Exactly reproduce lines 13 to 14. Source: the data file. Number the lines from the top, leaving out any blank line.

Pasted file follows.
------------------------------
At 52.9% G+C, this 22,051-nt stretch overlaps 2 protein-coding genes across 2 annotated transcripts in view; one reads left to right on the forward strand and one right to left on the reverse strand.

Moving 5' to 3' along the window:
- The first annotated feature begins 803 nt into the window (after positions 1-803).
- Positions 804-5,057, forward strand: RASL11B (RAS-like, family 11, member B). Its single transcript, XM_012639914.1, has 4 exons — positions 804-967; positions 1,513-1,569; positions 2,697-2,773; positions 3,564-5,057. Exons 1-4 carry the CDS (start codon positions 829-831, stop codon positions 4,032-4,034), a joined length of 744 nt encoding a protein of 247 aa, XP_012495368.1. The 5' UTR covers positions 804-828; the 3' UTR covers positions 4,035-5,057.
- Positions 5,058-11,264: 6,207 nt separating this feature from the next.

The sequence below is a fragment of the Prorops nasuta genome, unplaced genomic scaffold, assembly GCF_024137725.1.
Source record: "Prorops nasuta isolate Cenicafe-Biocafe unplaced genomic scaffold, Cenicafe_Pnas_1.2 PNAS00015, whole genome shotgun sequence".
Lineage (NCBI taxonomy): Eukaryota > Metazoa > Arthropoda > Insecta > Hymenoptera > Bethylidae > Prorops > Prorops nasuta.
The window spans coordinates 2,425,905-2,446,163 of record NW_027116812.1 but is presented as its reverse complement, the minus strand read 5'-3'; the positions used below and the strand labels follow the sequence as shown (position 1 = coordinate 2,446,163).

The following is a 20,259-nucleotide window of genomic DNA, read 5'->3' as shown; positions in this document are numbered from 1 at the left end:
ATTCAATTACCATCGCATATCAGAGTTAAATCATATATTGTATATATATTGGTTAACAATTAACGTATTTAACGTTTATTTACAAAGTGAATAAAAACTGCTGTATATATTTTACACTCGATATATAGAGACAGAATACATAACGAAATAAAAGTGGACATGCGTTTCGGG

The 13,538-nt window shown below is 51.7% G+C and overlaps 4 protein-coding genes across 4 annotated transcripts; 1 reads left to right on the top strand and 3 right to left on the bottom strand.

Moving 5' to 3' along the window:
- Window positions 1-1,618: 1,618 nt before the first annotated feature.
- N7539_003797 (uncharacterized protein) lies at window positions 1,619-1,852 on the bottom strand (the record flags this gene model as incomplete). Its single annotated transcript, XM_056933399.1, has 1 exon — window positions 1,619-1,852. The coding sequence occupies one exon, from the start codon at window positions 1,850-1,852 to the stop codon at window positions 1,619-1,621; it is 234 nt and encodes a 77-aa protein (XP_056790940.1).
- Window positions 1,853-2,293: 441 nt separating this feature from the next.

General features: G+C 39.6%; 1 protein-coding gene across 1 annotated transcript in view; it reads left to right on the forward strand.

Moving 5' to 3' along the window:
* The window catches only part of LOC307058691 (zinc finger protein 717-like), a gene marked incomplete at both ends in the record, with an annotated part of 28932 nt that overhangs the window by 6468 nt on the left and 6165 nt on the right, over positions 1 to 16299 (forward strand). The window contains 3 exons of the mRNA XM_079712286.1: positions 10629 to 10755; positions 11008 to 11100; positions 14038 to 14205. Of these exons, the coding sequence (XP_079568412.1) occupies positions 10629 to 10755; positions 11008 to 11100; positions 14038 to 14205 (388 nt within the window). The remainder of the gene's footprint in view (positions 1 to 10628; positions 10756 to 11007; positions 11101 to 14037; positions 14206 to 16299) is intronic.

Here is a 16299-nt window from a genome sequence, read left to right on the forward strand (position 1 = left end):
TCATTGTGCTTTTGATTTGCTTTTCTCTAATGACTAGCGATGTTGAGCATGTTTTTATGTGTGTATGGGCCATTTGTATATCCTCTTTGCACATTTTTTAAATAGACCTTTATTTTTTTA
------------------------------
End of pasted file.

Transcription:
Moving 5' to 3' along the window:
- Window positions 1-1,618: 1,618 nt before the first annotated feature.